I want to give majority of the credit to where it belongs, which is to Zhang Lianwei, who is one of our board members and is obviously a legend in Chinese golf and a long time member of the Asian Tour. Zhang, with assistance from his associate Jarby Zhang, helped re-open the door to the CGA for us. Together with our Chairman Jimmy Masrin, they started engaging with the CGA one year back. When Jimmy took over as Chairman, he made it a priority that we needed to re-establish cooperation with the CGA.

Since then, we’ve many trips back and forth to China to rebuild trust and to explain that we both share the same objective which is to grow the game across Asia, and that China is a vital part of that. Having been out of the Chinese market for eight years, we’re delighted that the CGA have the trust and the faith in the Asian Tour to work with us.

Initially we agreed that up to four of the co-sanctioned events on the China Tour will be with the Asian Tour. We also know that they plan to work with the European Tour for some other co-sanctioned events, which we’re very supportive of since ET is our partner. I don’t know if any of the other federation tours will also join, but for this stage at least the European Tour and the Asian Tour are very supportive of the China Tour. We’ll each be having events with the Chinese as part of that collaboration.

What is your sense of the potential of golf in China?
There are some brilliant players coming out of China, with Wu Ashun and Li Hao Tong winning European Tour events this past year. There are a lot of talented players in China and we feel that there is a huge number of guys who haven’t even emerged largely because they haven’t had the pathway to show their talent.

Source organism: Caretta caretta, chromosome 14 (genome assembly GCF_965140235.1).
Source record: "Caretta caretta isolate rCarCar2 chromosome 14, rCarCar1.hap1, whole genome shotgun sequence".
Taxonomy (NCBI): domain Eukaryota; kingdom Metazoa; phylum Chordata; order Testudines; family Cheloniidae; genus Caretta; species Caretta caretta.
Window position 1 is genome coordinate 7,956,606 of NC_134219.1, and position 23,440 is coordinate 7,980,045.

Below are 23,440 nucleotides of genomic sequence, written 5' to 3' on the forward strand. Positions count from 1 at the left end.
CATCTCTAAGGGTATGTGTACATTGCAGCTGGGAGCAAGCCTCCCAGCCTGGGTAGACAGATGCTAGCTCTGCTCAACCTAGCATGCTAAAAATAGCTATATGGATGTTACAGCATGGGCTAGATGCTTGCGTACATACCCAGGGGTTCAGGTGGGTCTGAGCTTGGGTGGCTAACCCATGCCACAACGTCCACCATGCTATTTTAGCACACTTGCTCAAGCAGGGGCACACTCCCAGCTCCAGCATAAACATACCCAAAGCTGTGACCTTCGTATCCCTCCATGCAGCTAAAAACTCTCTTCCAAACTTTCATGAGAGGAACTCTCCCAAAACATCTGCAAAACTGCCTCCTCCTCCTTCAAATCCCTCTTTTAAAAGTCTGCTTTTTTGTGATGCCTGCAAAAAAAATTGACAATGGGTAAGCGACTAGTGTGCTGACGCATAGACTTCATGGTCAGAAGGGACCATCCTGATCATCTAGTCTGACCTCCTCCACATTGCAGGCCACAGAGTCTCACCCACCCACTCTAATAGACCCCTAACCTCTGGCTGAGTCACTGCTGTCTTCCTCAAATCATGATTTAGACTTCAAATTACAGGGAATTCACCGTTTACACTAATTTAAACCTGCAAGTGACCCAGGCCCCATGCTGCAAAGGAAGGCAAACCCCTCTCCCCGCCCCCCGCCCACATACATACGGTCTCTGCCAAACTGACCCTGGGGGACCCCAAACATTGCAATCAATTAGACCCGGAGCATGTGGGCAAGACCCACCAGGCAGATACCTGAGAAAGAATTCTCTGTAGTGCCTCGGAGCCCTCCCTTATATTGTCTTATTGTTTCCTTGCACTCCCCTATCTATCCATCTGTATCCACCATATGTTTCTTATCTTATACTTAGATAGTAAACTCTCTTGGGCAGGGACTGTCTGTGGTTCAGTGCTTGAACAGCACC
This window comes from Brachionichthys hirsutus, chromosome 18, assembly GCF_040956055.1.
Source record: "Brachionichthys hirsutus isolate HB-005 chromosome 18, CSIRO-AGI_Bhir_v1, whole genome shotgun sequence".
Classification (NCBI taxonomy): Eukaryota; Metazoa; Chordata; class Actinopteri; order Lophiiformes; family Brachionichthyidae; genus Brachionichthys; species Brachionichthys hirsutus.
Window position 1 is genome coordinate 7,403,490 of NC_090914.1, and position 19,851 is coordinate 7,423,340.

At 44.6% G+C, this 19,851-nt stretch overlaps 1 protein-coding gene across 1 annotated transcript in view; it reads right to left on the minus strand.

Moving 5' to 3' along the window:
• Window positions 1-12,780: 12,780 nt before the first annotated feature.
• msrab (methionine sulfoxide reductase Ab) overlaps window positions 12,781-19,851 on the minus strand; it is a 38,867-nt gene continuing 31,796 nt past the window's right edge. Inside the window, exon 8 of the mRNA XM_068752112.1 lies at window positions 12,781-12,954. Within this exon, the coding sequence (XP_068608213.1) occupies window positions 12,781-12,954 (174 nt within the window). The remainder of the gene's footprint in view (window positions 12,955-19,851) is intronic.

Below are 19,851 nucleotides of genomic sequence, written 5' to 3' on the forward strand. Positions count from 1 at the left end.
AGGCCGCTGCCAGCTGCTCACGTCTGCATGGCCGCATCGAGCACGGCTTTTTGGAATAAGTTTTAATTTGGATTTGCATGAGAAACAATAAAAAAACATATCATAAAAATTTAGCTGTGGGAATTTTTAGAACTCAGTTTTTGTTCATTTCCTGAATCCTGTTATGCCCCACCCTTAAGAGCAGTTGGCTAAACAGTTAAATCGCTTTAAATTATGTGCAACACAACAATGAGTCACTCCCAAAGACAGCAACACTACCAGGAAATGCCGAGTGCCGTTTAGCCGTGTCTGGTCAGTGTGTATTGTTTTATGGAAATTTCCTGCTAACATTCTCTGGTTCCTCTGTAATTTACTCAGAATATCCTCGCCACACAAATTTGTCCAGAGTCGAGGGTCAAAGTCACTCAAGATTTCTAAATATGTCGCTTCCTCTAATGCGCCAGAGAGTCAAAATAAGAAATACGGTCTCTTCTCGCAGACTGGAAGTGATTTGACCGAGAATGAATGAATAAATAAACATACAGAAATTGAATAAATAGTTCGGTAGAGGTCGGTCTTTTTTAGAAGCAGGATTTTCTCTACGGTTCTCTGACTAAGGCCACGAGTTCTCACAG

Now that the China Tour will be let’s say re-established we think that we’re going to see a lot more top players coming out of China. With this Tour, the Chinese players have the opportunity to become associate members of the Asian Tour. If they perform well in our tournaments in China, they can earn a full Asian Tour  card.  And of course if they win a co-sanctioned China Tour-Asian tour event, they get a “winners status” on the Asian Tour which is our best category. And having a card on the Asian Tour doesn’t mean you only get to play on the Asian Tour, you can play in six co-sanctioned tours with European Tour, it means you can play in four co-sanctioned tournaments on the Japan Tour, and a few co-sanctioned events with Sunshine Tour and PGA Tour of Australasia. So we believe that now our involvement working with CGA on the China Tour is going to give the top players in China a chance to come through in a faster way to the international stage.